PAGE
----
Our world has went through a massive evolutionary change in a span of a few years. A 100 years ago, the average life expectancy of men was just 47 years, only 8% homes had telephones and more than 95% of all births took place at home. The computer had been invented 70 years back in 1943, the internet 30 years back in 1983, social media had been invented 15 years back in 1998 and Youtube has been founded less than 10 years back in 2006.
Yet most of the profitable careers like Blogging, Youtubing, App Making, Social Networking, e-commerce involve all of these.
At the same time, careers and organizations that seemed to hold high amount of potential in the future, failed to soar. Nokia has been taken over by Microsoft, Yahoo has been taken over by Verizon, Kodak has been shut and hundreds of startups fail every single day in this country.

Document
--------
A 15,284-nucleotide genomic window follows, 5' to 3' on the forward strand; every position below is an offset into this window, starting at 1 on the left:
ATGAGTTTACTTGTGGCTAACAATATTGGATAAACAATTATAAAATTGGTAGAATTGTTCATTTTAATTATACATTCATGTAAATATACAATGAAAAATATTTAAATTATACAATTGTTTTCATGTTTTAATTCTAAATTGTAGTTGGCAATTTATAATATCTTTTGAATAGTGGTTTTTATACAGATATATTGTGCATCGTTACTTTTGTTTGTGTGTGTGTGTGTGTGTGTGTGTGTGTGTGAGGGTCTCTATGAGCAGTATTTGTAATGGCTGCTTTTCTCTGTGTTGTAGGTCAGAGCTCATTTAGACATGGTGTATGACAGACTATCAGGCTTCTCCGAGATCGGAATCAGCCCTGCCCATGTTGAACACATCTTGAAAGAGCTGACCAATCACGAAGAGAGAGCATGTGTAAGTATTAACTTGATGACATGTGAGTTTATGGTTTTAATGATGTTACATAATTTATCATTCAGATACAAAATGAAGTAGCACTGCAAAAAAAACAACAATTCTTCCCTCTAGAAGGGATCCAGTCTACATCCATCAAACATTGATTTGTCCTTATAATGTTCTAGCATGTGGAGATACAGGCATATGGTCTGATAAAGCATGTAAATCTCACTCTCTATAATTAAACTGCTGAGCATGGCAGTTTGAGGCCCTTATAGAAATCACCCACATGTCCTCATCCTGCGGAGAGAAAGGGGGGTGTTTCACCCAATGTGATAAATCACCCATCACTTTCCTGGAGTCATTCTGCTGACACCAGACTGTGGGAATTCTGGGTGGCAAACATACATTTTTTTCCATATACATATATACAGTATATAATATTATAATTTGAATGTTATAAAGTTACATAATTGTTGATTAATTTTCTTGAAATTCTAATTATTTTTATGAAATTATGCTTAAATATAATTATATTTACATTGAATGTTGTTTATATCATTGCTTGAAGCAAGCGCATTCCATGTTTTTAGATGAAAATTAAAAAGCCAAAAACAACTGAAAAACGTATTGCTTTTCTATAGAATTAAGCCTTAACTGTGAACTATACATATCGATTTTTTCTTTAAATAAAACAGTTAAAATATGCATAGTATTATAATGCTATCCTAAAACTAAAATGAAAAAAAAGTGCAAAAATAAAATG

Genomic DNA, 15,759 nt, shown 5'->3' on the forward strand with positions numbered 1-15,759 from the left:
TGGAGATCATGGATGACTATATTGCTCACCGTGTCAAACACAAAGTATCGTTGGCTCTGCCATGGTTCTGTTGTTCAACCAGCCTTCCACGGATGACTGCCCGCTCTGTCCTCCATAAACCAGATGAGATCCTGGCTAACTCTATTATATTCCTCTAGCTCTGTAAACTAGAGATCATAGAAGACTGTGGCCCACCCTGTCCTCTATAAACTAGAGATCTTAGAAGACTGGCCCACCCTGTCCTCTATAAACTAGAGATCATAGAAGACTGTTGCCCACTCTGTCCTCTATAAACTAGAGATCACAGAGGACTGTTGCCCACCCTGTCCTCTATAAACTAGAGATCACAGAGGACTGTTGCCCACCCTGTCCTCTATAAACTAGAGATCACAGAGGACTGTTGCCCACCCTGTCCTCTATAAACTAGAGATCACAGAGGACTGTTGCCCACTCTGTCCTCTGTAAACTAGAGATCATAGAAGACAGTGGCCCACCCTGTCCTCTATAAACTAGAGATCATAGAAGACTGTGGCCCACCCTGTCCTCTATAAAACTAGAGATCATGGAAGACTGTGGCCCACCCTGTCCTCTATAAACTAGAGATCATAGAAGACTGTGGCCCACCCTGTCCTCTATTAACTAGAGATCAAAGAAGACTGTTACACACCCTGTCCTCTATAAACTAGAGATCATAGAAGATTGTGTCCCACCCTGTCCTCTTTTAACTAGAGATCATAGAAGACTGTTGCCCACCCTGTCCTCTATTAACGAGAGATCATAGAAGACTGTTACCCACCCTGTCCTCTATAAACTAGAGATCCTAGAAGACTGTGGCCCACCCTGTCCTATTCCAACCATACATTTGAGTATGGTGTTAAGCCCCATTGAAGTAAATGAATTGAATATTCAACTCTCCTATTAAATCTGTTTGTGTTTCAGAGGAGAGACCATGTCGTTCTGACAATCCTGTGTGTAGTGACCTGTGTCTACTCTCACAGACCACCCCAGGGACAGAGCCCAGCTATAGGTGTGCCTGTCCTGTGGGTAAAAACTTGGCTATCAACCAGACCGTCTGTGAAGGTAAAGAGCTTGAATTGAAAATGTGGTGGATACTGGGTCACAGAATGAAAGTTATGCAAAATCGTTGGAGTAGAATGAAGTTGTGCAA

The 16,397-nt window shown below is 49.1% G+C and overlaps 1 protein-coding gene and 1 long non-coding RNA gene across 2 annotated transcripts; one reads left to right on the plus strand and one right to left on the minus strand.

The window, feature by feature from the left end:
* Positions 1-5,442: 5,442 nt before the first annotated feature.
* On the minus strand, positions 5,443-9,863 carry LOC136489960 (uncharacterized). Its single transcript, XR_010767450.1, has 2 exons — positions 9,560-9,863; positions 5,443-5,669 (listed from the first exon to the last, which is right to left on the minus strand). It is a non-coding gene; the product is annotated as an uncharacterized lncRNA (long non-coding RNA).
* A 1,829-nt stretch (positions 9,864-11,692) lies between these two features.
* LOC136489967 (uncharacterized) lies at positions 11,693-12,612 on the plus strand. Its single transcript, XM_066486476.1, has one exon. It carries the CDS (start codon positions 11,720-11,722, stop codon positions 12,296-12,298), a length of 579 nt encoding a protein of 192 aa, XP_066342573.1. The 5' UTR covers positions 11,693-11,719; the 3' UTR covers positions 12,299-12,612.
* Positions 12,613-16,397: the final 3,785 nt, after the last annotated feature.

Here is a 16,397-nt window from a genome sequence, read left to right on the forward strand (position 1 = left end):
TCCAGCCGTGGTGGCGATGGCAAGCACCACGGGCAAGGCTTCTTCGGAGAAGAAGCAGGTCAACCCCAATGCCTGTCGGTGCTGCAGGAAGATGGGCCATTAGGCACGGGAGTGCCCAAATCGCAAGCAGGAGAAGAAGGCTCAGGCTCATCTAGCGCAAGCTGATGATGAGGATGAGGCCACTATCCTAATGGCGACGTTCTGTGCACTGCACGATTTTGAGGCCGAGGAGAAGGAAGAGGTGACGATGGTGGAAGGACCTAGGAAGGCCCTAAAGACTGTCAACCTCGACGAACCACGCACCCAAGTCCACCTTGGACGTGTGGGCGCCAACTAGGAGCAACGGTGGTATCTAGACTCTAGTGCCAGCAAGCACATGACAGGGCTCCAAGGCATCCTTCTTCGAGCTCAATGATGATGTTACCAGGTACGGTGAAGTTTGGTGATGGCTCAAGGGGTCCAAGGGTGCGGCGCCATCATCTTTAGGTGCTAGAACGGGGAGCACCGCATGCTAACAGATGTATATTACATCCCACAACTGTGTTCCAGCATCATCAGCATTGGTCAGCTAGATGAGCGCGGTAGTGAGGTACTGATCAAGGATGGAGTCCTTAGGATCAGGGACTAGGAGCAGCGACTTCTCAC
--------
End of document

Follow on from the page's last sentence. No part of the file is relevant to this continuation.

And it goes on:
If anything at all, this suggests the sheer unpredictability of what the future holds in store for us. The future is uncanny, uncertain, but at the same time, very exciting. All in all it, promises to be a roller coaster ride. And we want to make sure your child is ready for something like that.
Which is where the current education system fails. For most part of their lives, it trains our young ones for career prospects that have been obliterated from the current everyday scenario. Our young ones don’t need to be trained for conventional analytical jobs like engineering or medical sciences. As a matter of fact, our young ones don’t need to be trained for anything at all. They need to be ‘prepared’ to deal with the uncertainty life is going to throw their way. And Reverse Engineering helps get to the bottom of that.
Who should be doing this?
Every child from the age of 7 can start pursuing this course. This focuses on holistic development of the child covering all the intelligence quotients so he/she may have strong learning foundation when he/she goes out in the world ahead.
What is this course all about?